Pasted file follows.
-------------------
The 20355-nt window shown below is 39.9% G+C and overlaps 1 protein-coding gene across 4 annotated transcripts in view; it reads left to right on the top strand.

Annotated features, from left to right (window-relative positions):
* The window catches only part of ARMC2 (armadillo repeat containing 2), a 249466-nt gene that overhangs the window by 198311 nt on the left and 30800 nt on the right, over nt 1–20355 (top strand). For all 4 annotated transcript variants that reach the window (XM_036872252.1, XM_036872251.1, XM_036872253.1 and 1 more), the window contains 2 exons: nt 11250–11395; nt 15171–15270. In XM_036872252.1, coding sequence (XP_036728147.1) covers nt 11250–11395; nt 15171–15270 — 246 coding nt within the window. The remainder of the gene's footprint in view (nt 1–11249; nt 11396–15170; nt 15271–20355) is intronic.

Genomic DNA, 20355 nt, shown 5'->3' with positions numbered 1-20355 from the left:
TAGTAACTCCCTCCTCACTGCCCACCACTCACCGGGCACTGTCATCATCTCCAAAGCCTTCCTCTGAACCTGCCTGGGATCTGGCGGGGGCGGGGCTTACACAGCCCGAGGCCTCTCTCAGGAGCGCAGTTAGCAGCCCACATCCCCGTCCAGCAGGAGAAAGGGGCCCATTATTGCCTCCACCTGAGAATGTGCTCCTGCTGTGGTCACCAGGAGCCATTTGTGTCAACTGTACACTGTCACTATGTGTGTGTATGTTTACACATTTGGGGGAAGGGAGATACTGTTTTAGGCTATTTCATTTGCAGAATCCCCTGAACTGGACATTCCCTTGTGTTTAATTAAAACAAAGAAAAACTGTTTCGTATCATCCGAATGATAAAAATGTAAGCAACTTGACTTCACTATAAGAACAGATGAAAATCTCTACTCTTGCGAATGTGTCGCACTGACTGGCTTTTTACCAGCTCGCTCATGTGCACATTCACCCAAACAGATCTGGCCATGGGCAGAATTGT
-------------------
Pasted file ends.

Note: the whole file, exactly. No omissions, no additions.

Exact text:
The 20355-nt window shown below is 39.9% G+C and overlaps 1 protein-coding gene across 4 annotated transcripts in view; it reads left to right on the top strand.

Annotated features, from left to right (window-relative positions):
* The window catches only part of ARMC2 (armadillo repeat containing 2), a 249466-nt gene that overhangs the window by 198311 nt on the left and 30800 nt on the right, over nt 1–20355 (top strand). For all 4 annotated transcript variants that reach the window (XM_036872252.1, XM_036872251.1, XM_036872253.1 and 1 more), the window contains 2 exons: nt 11250–11395; nt 15171–15270. In XM_036872252.1, coding sequence (XP_036728147.1) covers nt 11250–11395; nt 15171–15270 — 246 coding nt within the window. The remainder of the gene's footprint in view (nt 1–11249; nt 11396–15170; nt 15271–20355) is intronic.

Genomic DNA, 20355 nt, shown 5'->3' with positions numbered 1-20355 from the left:
TAGTAACTCCCTCCTCACTGCCCACCACTCACCGGGCACTGTCATCATCTCCAAAGCCTTCCTCTGAACCTGCCTGGGATCTGGCGGGGGCGGGGCTTACACAGCCCGAGGCCTCTCTCAGGAGCGCAGTTAGCAGCCCACATCCCCGTCCAGCAGGAGAAAGGGGCCCATTATTGCCTCCACCTGAGAATGTGCTCCTGCTGTGGTCACCAGGAGCCATTTGTGTCAACTGTACACTGTCACTATGTGTGTGTATGTTTACACATTTGGGGGAAGGGAGATACTGTTTTAGGCTATTTCATTTGCAGAATCCCCTGAACTGGACATTCCCTTGTGTTTAATTAAAACAAAGAAAAACTGTTTCGTATCATCCGAATGATAAAAATGTAAGCAACTTGACTTCACTATAAGAACAGATGAAAATCTCTACTCTTGCGAATGTGTCGCACTGACTGGCTTTTTACCAGCTCGCTCATGTGCACATTCACCCAAACAGATCTGGCCATGGGCAGAATTGT